The SolarWinds attack has been in the news a lot lately. In short, bad actors have managed to update the SolarWinds Orion network software which in turn runs on thousands of internal networks worldwide potentially giving attackers privileged access to countless servers. In this blog I look at one of the SolarWinds attacks that is relevant to the authentication space, the attack on authentication cookies.
The “SolarWinds attacks” might have happened this way at some companies or government agencies:
- The attacker successfully injects malware into SolarWinds update and with that the malware runs on some servers of the organization.
- The malware successfully obtains administrative privileges and can get hold of some keys of the “authentication server”.
- With the key, the attacker can produce a cookie and store it on his endpoint device. The authentication server then believes that the device the attacker uses has been authenticated before, and thus the server accepts that endpoint device without an explicit “client authentication”, which could be MFA or not.
- The attacker can then perform everything as if they are an authorized user.
The SolarWinds attack starts with the injection of the malware, but it includes many more sophisticated attacks to circumvent authentication! This might indicate that due to recent industry’s improved and stronger MFA, phishing and other methods have been less effective and the attackers must use more sophisticated attacks to circumvent authentication. Perhaps the good news is that MFA – especially FIDO and other asymmetric key based authentication – has made it more difficult to steal your identity; but simultaneously the bad news is that attackers will attack the weakest link, which can be Password, Biometrics, SMS, OTP and adjacently Cookies and Federated Authentication.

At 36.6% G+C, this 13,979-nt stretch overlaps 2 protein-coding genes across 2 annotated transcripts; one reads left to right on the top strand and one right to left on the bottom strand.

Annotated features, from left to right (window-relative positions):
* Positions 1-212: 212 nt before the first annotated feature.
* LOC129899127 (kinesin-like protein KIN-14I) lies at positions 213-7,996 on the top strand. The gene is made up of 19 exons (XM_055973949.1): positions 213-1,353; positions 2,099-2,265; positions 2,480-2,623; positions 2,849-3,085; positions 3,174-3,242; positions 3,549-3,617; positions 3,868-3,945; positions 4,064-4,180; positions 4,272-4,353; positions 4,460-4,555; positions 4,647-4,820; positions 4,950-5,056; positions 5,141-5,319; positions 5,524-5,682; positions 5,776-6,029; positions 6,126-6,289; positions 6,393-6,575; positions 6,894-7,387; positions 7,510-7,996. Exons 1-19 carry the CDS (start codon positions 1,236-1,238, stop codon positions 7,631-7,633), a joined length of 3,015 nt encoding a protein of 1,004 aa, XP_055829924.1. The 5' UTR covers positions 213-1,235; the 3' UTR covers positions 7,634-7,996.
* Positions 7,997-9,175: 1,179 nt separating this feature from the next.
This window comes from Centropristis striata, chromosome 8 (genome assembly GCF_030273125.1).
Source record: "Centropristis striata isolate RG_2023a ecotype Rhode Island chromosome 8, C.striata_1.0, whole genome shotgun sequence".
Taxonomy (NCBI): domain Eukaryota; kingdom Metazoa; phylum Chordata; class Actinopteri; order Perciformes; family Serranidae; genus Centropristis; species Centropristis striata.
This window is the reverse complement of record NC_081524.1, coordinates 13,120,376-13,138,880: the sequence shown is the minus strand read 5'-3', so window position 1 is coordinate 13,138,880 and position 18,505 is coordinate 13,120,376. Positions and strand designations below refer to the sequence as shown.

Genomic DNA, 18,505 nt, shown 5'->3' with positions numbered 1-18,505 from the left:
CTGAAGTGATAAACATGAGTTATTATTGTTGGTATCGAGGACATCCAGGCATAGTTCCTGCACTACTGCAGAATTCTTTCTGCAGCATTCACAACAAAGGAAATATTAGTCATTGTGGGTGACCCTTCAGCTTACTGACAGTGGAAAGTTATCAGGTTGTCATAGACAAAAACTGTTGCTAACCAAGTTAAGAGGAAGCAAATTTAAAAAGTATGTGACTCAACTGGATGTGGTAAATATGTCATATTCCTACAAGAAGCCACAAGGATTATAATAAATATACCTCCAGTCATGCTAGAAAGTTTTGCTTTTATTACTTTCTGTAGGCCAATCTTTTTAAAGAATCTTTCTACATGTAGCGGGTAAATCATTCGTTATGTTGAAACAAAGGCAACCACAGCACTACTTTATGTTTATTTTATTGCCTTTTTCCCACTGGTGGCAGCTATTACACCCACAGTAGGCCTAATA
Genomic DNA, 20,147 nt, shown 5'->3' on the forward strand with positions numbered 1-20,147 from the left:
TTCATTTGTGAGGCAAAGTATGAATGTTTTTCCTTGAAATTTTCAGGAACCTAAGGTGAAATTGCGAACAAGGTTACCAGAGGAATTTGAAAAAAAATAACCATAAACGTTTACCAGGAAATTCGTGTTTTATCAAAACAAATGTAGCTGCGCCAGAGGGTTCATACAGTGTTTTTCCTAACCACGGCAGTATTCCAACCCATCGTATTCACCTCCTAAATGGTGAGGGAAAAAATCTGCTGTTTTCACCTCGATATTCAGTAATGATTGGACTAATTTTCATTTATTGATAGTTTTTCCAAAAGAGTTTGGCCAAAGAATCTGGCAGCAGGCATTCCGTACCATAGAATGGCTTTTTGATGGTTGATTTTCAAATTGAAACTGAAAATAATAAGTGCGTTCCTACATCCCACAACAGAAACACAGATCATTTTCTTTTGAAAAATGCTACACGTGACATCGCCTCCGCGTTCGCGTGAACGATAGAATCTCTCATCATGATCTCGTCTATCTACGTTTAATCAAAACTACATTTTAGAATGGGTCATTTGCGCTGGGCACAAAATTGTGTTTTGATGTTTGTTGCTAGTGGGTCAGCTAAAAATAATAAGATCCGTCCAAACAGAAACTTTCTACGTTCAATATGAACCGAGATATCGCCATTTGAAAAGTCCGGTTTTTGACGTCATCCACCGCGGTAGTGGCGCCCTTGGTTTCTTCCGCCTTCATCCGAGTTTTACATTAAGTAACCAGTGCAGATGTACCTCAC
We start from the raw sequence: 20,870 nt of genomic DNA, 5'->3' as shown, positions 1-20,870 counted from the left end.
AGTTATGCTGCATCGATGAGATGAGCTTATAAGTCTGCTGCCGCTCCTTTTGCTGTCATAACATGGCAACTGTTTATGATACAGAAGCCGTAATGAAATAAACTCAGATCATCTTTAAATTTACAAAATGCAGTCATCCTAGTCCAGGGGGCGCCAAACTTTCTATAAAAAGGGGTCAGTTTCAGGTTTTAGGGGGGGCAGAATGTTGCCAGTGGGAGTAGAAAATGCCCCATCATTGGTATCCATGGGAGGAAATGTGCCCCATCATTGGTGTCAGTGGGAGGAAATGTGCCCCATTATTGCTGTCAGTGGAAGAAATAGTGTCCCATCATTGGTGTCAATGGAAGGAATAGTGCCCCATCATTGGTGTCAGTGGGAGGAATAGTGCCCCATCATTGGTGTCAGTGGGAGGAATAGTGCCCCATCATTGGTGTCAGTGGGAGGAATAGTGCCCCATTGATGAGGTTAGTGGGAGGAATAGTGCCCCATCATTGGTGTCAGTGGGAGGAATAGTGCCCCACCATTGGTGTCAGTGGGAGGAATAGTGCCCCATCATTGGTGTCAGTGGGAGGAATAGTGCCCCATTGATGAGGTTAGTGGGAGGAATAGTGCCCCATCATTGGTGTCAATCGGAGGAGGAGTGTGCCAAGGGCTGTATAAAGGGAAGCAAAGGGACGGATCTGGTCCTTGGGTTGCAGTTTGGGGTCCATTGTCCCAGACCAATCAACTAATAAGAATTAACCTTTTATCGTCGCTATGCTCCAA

As highlighted in https://arstechnica.com/information-technology/2020/12/solarwinds-hackers-have-a-clever-way-to-bypass-multi-factor-authentication/ “It should be noted this is not a vulnerability with the MFA provider…”. Perhaps. If the MFA was bypassed, the vulnerability is not in the MFA itself.
But it’s still the shortcoming of the authentication server, which is the MFA provider ultimately!
Or, maybe the consensus in the industry is that using a cookie is understandable. Users are used to read emails without having to authenticate to the email system every day. So, it is not the MFA provider’s shortcoming, it’s the industry’s lack of adequate solutions for this problem!
What if there is a better way for this “remember me” functionality?
Can the SolarWinds’ MFA bypass attacks be prevented? Yes, we believe so!
We will present it in the next blog post.